Recommendations of SW Books?


(Reverend Danite) #81

Yep - I’ll take this one for a full review and a mini-review if nobody else wants it? It’s due a re-read… great li’l book


(Sebastian) #82

absolutely! i think this list should merely be an entry point, we need way more info on the individual books


(TucoBene) #83

[quote author=last.caress link=topic=2445.msg177190#msg177190 date=1446065420]
It’s very good indeed. Covers fifty one movies in great depth: [quote=“last.caress, post:71, topic:2168”][/quote]

Already bid on that one! ;D


(Sebastian) #84

Ok folks

latest version is
http://www.spaghetti-western.net/index.php/10_Must-read_Spaghetti_Western_Books_-_From_Leone_to_the_Genre’s_Demise

Looking forward to someone helping out with the two missing texts for the giusti and the opera of violence books


(Reverend Danite) #85

[quote=“Sebastian, post:84, topic:2168”]Ok folks

latest version is
http://www.spaghetti-western.net/index.php/10_Must-read_Spaghetti_Western_Books_-_From_Leone_to_the_Genre’s_Demise

Looking forward to someone helping out with the two missing texts for the giusti and the opera of violence books[/quote]

I’m on the Opera of Violence one at the mo…


(Novecento) #86

I noticed in the general book section that the database is missing a really key French language contribution from Belgium:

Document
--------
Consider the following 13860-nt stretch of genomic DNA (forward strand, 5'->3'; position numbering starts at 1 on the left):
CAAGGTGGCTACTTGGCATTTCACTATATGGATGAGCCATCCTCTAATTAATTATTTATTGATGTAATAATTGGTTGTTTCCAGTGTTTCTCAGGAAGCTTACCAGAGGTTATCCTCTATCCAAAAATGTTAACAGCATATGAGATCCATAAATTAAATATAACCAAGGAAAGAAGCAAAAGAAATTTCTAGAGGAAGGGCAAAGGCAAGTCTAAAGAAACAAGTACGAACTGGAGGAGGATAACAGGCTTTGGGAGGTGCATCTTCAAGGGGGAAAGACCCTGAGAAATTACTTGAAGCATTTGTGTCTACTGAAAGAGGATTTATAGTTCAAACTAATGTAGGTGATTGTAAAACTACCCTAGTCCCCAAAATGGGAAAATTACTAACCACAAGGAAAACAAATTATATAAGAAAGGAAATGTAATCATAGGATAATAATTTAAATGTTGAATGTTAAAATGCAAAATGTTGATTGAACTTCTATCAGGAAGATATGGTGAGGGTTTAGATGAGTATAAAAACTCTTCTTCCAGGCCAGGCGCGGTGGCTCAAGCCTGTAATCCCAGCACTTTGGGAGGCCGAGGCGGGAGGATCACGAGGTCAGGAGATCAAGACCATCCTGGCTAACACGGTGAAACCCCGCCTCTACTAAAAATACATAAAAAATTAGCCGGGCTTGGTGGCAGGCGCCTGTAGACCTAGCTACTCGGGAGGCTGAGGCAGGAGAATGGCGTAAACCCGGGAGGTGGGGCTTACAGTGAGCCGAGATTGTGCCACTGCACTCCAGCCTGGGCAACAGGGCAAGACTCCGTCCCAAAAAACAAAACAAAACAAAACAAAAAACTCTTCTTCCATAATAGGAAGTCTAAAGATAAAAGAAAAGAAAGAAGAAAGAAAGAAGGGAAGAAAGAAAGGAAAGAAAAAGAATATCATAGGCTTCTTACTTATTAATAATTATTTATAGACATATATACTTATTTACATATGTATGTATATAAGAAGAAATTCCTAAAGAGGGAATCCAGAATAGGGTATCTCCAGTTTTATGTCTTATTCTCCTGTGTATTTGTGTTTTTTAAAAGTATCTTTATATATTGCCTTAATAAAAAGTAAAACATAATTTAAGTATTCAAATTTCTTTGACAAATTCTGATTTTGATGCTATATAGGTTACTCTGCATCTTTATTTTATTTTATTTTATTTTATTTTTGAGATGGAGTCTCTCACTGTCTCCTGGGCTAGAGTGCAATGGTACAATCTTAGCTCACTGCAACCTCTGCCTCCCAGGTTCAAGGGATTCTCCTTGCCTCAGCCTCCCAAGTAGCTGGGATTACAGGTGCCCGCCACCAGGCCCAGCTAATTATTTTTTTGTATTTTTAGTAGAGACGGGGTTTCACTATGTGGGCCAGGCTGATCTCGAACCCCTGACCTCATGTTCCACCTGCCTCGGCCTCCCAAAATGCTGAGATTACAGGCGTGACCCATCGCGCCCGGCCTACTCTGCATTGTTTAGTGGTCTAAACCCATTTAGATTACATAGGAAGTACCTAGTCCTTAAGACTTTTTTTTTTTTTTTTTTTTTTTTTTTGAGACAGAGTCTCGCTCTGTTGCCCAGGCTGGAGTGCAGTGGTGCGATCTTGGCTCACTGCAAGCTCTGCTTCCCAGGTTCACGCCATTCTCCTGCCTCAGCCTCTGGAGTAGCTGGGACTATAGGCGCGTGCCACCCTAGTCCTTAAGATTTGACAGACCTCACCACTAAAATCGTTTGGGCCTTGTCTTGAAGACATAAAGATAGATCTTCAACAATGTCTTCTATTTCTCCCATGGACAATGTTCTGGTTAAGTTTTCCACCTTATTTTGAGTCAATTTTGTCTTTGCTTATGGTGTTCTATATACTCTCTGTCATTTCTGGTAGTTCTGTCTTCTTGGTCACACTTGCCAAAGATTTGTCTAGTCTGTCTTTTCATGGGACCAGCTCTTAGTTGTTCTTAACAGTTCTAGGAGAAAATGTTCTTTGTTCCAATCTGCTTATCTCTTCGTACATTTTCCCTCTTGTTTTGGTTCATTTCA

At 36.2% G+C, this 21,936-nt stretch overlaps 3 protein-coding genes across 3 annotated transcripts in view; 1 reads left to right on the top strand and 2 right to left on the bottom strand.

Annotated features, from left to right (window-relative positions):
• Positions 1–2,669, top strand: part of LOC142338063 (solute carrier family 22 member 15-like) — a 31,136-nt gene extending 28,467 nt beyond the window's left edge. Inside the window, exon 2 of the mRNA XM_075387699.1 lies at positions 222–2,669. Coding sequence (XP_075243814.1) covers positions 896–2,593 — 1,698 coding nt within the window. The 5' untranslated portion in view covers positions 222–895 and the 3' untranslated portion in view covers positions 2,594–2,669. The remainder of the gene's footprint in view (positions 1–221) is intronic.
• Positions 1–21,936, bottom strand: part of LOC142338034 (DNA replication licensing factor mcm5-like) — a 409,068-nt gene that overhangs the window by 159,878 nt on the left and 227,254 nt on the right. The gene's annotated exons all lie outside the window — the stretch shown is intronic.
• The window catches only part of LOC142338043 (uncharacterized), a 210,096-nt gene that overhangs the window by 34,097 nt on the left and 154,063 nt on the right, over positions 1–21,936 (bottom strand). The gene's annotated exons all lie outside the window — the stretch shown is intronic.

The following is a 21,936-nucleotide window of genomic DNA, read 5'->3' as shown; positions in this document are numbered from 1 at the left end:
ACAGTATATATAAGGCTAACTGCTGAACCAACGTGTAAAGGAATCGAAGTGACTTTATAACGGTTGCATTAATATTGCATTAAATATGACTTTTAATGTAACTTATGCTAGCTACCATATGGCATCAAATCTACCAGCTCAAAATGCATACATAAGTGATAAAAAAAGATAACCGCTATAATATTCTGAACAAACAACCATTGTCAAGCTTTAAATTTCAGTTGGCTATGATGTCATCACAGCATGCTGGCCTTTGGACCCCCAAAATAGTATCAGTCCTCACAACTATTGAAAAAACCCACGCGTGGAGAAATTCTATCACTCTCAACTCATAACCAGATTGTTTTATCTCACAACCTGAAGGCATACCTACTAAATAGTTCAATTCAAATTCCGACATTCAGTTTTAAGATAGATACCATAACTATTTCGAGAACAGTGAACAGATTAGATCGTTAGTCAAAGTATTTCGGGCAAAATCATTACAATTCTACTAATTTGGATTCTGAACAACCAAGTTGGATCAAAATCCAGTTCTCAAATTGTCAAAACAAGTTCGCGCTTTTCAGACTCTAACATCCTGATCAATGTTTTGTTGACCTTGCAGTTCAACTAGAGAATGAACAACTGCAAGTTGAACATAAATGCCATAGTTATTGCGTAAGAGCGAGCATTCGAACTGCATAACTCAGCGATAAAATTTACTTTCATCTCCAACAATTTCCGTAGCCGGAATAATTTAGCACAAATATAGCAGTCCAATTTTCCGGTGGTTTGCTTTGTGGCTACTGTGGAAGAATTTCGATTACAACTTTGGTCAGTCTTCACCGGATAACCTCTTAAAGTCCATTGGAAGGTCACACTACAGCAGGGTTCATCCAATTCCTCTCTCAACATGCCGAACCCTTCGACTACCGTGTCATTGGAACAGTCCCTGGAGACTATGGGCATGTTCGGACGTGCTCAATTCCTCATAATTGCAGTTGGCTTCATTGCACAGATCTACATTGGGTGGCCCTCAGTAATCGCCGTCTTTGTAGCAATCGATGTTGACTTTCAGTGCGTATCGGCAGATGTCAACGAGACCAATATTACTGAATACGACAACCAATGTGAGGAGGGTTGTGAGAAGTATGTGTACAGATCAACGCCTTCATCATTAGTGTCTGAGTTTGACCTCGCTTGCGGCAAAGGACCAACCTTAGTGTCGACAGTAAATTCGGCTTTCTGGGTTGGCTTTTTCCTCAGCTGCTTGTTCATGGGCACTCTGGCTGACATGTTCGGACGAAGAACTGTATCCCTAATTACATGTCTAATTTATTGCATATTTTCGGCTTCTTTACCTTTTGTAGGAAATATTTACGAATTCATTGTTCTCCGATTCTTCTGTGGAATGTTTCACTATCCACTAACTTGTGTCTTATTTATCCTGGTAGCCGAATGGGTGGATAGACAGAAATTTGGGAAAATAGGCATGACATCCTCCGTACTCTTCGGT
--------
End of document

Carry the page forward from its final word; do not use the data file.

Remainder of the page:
Gian Lhassa’s three volume work “Seul au monde dans le western italien” (vol. 1. Une poignée de thèmes; vol. 2. Des hommes seuls; vol. 3. Dictionnaire du western italien)

http://www.livres-cinema.info/livre/6013/seul-au-monde-dans-le-western-italien


(Stanton) #87

And again, the reference book about Leone is Something To Do With Death. This is the voluminous fruit of researching and interviewing Leone’s life and work for a very long time. Once Upon A Time In Italy is Frayling’s less encyclopedic and more picture orientated second use of the material.

Something To Do With Death is the real deal, the other one an interesting side project.


(Sebastian) #88

ok what should we replace it with to arrive at 10 books then? just swap the two?


(Sebastian) #89

[quote=“Novecento, post:86, topic:2168”]I noticed in the general book section that the database is missing a really key French language contribution from Belgium:

Gian Lhassa’s three volume work “Seul au monde dans le western italien” (vol. 1. Une poignée de thèmes; vol. 2. Des hommes seuls; vol. 3. Dictionnaire du western italien)

http://www.livres-cinema.info/livre/6013/seul-au-monde-dans-le-western-italien[/quote]

corrected :wink: http://www.spaghetti-western.net/index.php/Seul_au_monde_dans_le_western_italien


(Stanton) #90

Yes, swap the 2, and recommend Once Upon A Time In Italy for further reading. It complements the big one, and has more pictures, artwork etc, and is in color, while Something To Do With Death concentrates on the exhaustive information on tutto Leone.

And maybe the Pocket book by Hughes could also be replaced if we have another important contender. It is basically a much shorter version of Hughes’ recommended first book.

Another idea would be to concentrate the 10 on the English language books, and have another page for recommending basic SW books from other languages, which have the problem that most cannot read them. But actually I’m not sure myself if this is a good idea, or if the current concept taking from all languages is preferable. Just a suggestion to discuss.


(Phil H) #91